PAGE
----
Activities for Sustainability

PSH beating scientists' expectations (SEALORD)

Fish survival rates are better than expected, according to the first comprehensive results following two years of scientifically testing the Precision Seafood Harvesting (PSH) fishing method.

Doing the Hoki Toki - shot taken from video footage of PSH in use.

The PSH method uses a large, flexible PVC liner which allows fish to be landed live, still swimming, and in perfect condition. Undersized or smaller species escape through specifically sized holes along the length of the liner before they are even brought on board a fishing vessel.

PSH is the commercialisation phase of nearly 10 years of New Zealand research. Three major New Zealand fishing companies are involved, with Sealord, Aotearoa Fisheries and Sanford investing $26 million between them. Ministry for Primary Industries invested another $26 million, matching the industry investment under a Primary Growth Partnership.

Scientists at Plant and Food Research are working with the fishing companies, to develop and trial the technology on commercial fishing vessels, and are positive about the results as well as the fishing industry.

Plant and Food Research Science Group Leader Alistair Jerrett says "we were certainly hopeful that we'd improve the survivability rates for the fish we were catching, but already it's better than we expected. Typically, snapper harvested with the PSH system have a 100% chance of survival if they're fished from a depth of 0-20 meters. For snapper taken from deeper water, from 20-90 meters, the survivability number is 79% and we're going to get better and better."

Suzy Black, a senior scientist on the project says it's been a pleasure to work with the commercial fishers on developing this new way to fish.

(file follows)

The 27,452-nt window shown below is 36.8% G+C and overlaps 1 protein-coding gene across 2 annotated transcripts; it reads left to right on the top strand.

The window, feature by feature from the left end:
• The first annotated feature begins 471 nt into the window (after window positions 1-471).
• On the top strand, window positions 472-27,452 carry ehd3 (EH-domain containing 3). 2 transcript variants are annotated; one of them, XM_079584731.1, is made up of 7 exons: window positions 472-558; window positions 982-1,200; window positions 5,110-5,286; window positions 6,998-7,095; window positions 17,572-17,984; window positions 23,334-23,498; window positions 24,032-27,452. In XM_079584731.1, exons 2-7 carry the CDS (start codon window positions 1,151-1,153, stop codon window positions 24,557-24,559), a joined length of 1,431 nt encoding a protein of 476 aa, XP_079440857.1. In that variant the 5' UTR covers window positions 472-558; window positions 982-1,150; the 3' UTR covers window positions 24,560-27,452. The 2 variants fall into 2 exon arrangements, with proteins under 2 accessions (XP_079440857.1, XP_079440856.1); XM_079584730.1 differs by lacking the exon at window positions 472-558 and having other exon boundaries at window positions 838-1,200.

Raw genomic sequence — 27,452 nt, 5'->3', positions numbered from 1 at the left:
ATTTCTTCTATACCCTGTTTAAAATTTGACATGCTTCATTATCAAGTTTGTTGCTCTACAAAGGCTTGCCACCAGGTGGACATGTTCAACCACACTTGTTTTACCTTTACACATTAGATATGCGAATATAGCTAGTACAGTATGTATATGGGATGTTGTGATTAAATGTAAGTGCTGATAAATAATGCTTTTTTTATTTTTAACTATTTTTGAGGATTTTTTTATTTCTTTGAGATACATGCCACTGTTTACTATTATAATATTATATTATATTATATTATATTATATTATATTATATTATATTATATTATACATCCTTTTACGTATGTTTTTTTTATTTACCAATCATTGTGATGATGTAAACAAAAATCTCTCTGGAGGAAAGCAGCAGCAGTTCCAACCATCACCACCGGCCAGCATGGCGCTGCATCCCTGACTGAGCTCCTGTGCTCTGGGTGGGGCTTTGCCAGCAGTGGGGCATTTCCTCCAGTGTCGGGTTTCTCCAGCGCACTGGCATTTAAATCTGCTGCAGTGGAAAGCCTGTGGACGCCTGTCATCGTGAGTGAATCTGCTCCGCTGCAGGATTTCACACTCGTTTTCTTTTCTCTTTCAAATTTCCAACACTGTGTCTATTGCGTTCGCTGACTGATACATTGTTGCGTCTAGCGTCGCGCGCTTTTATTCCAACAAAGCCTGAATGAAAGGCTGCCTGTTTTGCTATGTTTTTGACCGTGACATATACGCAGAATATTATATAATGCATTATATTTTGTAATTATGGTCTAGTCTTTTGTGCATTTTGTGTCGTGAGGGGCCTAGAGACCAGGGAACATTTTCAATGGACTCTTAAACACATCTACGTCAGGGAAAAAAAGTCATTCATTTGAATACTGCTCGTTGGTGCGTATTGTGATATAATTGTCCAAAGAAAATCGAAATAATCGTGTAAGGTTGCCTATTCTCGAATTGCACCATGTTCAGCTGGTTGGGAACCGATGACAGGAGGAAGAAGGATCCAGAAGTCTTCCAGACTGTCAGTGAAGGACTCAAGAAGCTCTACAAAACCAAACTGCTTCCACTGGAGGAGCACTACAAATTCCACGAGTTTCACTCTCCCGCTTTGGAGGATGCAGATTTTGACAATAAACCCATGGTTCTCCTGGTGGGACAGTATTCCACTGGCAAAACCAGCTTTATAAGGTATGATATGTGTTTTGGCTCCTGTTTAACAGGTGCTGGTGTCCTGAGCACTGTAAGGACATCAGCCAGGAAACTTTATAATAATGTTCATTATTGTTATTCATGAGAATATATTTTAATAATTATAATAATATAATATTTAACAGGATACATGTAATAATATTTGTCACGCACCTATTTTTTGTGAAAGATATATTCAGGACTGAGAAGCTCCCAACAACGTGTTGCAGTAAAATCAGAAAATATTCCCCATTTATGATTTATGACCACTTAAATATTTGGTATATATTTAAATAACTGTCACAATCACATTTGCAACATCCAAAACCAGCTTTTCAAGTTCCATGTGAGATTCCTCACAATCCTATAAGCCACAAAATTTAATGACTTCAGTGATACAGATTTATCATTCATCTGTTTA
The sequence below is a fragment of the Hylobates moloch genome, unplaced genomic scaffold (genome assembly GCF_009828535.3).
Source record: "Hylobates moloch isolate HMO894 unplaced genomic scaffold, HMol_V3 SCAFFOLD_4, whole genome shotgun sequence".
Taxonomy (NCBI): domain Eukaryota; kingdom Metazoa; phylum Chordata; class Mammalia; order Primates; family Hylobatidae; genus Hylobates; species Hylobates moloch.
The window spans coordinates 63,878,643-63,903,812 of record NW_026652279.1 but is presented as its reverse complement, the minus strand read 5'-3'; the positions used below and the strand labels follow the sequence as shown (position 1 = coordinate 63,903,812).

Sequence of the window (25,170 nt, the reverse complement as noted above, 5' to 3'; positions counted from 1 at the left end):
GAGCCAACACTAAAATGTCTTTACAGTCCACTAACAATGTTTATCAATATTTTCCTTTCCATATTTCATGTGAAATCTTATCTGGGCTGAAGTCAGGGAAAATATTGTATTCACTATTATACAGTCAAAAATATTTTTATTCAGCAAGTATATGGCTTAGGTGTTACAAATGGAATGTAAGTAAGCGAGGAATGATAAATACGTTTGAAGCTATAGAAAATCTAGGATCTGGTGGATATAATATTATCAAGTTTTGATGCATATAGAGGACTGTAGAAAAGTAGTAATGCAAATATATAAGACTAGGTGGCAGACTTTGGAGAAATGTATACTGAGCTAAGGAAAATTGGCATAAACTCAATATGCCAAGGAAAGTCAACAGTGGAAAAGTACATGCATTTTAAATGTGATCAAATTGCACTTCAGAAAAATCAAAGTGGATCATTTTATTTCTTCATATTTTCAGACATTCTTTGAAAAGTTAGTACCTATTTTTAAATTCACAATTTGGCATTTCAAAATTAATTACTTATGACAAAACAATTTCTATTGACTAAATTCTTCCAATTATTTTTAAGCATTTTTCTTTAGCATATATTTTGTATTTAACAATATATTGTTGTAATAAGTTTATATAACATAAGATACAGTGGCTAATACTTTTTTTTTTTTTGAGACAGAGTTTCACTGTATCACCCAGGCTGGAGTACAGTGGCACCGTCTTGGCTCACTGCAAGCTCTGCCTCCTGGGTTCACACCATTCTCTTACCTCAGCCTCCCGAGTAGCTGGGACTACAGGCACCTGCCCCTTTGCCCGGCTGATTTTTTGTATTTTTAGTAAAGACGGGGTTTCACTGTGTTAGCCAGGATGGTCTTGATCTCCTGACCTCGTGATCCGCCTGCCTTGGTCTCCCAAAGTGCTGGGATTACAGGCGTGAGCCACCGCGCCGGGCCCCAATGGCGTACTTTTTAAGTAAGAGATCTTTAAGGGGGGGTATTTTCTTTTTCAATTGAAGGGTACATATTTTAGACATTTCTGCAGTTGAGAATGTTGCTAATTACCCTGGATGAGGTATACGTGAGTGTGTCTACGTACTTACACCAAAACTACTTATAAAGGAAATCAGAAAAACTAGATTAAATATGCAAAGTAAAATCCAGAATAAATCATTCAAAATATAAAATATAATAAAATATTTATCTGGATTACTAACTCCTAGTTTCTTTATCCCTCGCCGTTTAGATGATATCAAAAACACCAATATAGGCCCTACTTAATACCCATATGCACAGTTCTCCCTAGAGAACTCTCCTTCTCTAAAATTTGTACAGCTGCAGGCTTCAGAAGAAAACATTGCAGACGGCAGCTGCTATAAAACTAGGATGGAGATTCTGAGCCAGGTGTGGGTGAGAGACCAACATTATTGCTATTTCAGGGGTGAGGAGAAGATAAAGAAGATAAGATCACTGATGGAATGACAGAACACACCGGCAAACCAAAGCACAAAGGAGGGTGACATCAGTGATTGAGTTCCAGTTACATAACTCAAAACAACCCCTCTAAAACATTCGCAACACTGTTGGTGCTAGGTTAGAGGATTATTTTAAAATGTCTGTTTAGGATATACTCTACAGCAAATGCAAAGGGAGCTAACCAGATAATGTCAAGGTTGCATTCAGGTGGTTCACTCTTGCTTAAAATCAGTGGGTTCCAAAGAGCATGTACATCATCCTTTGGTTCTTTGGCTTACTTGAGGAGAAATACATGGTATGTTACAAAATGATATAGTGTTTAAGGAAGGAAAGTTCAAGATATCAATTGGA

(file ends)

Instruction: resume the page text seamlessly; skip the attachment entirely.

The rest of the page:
"I didn't think that in my career I would have the privilege of being a part of such an awesome programme. We're getting huge support from our industry, which we might not have expected ten years ago, but they are fantastic to work with and ultimately we are making fishing better and potentially turning it on its head."

Sealord General Manager Operations Dorje Strang says the PSH technology has been used extensively by the Sealord fleet and deep water will be an area of future focus for the scientists.

"We want to look at how the system operates in the deep waters off the South Island and particularly on vessels that are fishing for Hoki. Continuing to test for different species and at different depths is crucial to developing the most robust technology possible that can potentially work across the entire fishing fleet."

Testing now continues on new configurations of the fishing technology and scientists say they're aware that the eyes of New Zealand and the world are on the progress of this technology.

However scientists are cautioning against too much excitement, too early. They are now in the third year of a six year programme, so there is plenty of science still to be done.

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